“It is hard to un­der­stand why the lead­ers of both the US and the EU take Putin at his word rather than judg­ing him by his be­hav­iour”

Financial Mirror (Cyprus) - - FRONT PAGE -

Rus­sian planes have been bomb­ing the civil­ian pop­u­la­tion in south­ern Syria forc­ing them to flee to Jor­dan and Le­banon. There are now 20,000 Syr­ian refugees camped out in the desert await­ing ad­mis­sion to Jor­dan. A smaller num­ber are wait­ing to en­ter Le­banon. Both groups are grow­ing.

Rus­sia has also launched a large-scale air at­tack against civil­ians in north­ern Syria. This was fol­lowed by a ground as­sault by Syr­ian Pres­i­dent Bashar al-As­sad’s army against Aleppo, a city that used to have 2 mil­lion in­hab­i­tants. The bar­rel bombs caused 70,000 civil­ians to flee to Turkey; the ground of­fen­sive could up­root many more.

The fam­i­lies on the move may not stop in Turkey. Ger­man Chan­cel­lor An­gela Merkel flew to Ankara on Fe­bru­ary 9 to make last-minute ar­range­ments with the Turk­ish govern­ment to in­duce the refugees al­ready in Turkey to pro­long their stay there. She of­fered to air­lift 200,000300,000 Syr­ian refugees an­nu­ally di­rectly to Europe on the con­di­tion that Turkey pre­vent them from go­ing to Greece and will ac­cept them back if they do so.

Putin is a gifted tac­ti­cian, but not a strate­gic thinker. There is no rea­son to be­lieve that he in­ter­vened in Syria in or­der to ag­gra­vate the Euro­pean refugee cri­sis. In­deed, his in­ter­ven­tion was a strate­gic blun­der, be­cause it em­broiled him in a con­flict with Turk­ish Pres­i­dent Re­cep Tayyip Er­do­gan that has hurt the in­ter­ests of both.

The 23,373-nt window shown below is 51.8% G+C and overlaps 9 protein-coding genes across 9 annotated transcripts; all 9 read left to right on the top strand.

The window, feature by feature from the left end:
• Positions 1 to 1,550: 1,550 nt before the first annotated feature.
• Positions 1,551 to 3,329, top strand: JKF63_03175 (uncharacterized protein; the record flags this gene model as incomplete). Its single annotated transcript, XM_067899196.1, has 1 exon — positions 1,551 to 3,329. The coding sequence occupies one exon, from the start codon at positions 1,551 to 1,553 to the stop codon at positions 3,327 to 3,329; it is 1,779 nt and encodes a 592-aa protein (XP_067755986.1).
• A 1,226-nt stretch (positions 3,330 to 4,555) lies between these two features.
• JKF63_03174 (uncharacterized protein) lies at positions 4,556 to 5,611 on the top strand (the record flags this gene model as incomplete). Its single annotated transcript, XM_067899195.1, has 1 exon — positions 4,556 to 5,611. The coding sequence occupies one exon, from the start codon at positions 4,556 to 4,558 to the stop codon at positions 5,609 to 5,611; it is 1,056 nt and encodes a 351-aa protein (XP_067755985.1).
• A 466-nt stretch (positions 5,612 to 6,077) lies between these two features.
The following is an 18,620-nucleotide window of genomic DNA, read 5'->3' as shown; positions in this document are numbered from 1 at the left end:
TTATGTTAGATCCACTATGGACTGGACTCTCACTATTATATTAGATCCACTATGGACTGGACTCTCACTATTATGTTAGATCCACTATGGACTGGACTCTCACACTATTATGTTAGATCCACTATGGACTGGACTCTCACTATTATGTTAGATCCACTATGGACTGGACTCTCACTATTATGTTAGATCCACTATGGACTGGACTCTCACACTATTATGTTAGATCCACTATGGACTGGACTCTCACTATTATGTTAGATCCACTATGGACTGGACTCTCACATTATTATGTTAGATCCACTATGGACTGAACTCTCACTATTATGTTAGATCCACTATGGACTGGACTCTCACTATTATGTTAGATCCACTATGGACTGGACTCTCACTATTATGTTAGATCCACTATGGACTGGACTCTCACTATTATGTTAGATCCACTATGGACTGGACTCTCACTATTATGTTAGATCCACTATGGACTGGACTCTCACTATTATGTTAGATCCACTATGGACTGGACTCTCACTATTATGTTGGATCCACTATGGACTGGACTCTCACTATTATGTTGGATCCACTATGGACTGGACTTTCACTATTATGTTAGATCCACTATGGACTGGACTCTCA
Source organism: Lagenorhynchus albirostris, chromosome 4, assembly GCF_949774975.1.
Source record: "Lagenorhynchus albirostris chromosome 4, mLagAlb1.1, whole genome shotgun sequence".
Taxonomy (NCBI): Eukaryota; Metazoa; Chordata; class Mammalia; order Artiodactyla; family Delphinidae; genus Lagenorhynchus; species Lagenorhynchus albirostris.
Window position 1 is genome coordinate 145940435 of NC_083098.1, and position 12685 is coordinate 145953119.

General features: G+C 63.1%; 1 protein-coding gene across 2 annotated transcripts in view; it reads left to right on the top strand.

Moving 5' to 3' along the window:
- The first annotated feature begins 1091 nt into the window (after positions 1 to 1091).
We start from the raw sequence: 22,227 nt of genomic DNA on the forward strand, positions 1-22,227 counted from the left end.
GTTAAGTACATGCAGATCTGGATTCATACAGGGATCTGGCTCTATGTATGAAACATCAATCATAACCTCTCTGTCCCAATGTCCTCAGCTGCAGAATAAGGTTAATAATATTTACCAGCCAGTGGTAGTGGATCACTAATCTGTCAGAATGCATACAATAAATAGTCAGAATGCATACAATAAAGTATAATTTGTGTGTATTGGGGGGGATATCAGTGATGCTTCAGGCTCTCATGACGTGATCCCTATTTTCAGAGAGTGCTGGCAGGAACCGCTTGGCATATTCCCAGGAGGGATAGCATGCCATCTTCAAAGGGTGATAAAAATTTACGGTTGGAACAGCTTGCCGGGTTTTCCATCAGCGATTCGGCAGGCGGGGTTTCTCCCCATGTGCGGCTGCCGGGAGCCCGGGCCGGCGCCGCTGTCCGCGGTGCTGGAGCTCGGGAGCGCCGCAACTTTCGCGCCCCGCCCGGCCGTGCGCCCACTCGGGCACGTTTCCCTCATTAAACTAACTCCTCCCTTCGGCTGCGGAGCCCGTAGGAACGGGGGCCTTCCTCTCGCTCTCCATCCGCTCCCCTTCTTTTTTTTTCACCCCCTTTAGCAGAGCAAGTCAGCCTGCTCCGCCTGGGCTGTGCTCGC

But once Putin saw the op­por­tu­nity to has­ten the EU’s dis­in­te­gra­tion, he seized it. He has ob­fus­cated his ac­tions by talk­ing of co­op­er­at­ing against a com­mon en­emy, ISIS. He has fol­lowed a sim­i­lar ap­proach in Ukraine, sign­ing the Minsk Agree­ment but fail­ing to carry out its pro­vi­sions.

It is hard to un­der­stand why the lead­ers of both the US and the EU take Putin at his word rather than judg­ing him by his be­hav­iour. The only ex­pla­na­tion I can find is that demo­cratic politi­cians seek to re­as­sure their publics by paint­ing a more favourable pic­ture than re­al­ity jus­ti­fies. The fact is that Putin’s Rus­sia and the EU are en­gaged in a race against time: The ques­tion is which one will col­lapse first.

The Putin regime faces bank­ruptcy in 2017, when a large part of its for­eign debt ma­tures, and political tur­moil may erupt sooner than that. Putin’s pop­u­lar­ity, which re­mains high, rests on a so­cial compact re­quir­ing the govern­ment to de­liver fi­nan­cial sta­bil­ity and a slowly but steadily ris­ing stan­dard of liv­ing. Western sanc­tions, cou­pled with the sharp de­cline in the price of oil, will force the regime to fail on both counts.

Rus­sia’s bud­get deficit is run­ning at 7% of GDP, and the govern­ment will have to cut it to 3% in or­der to pre­vent in­fla­tion from spi­ral­ing out of con­trol. Rus­sia’s so­cial

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